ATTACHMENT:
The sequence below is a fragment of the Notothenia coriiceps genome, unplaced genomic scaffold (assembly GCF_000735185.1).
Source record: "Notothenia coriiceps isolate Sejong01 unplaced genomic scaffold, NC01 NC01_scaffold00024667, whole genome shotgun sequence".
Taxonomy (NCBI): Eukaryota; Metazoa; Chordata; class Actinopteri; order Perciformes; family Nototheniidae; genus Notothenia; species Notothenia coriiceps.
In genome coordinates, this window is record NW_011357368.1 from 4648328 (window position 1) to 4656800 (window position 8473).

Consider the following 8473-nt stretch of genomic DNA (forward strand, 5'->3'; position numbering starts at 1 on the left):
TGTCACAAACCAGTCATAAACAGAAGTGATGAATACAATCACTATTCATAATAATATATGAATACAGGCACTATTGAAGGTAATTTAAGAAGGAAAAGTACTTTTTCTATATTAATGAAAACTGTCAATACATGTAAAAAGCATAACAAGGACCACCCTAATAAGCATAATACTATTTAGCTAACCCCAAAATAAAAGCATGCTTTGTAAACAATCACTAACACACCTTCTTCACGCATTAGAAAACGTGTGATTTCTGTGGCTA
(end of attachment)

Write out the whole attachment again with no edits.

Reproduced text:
The sequence below is a fragment of the Notothenia coriiceps genome, unplaced genomic scaffold (assembly GCF_000735185.1).
Source record: "Notothenia coriiceps isolate Sejong01 unplaced genomic scaffold, NC01 NC01_scaffold00024667, whole genome shotgun sequence".
Taxonomy (NCBI): Eukaryota; Metazoa; Chordata; class Actinopteri; order Perciformes; family Nototheniidae; genus Notothenia; species Notothenia coriiceps.
In genome coordinates, this window is record NW_011357368.1 from 4648328 (window position 1) to 4656800 (window position 8473).

Consider the following 8473-nt stretch of genomic DNA (forward strand, 5'->3'; position numbering starts at 1 on the left):
TGTCACAAACCAGTCATAAACAGAAGTGATGAATACAATCACTATTCATAATAATATATGAATACAGGCACTATTGAAGGTAATTTAAGAAGGAAAAGTACTTTTTCTATATTAATGAAAACTGTCAATACATGTAAAAAGCATAACAAGGACCACCCTAATAAGCATAATACTATTTAGCTAACCCCAAAATAAAAGCATGCTTTGTAAACAATCACTAACACACCTTCTTCACGCATTAGAAAACGTGTGATTTCTGTGGCTA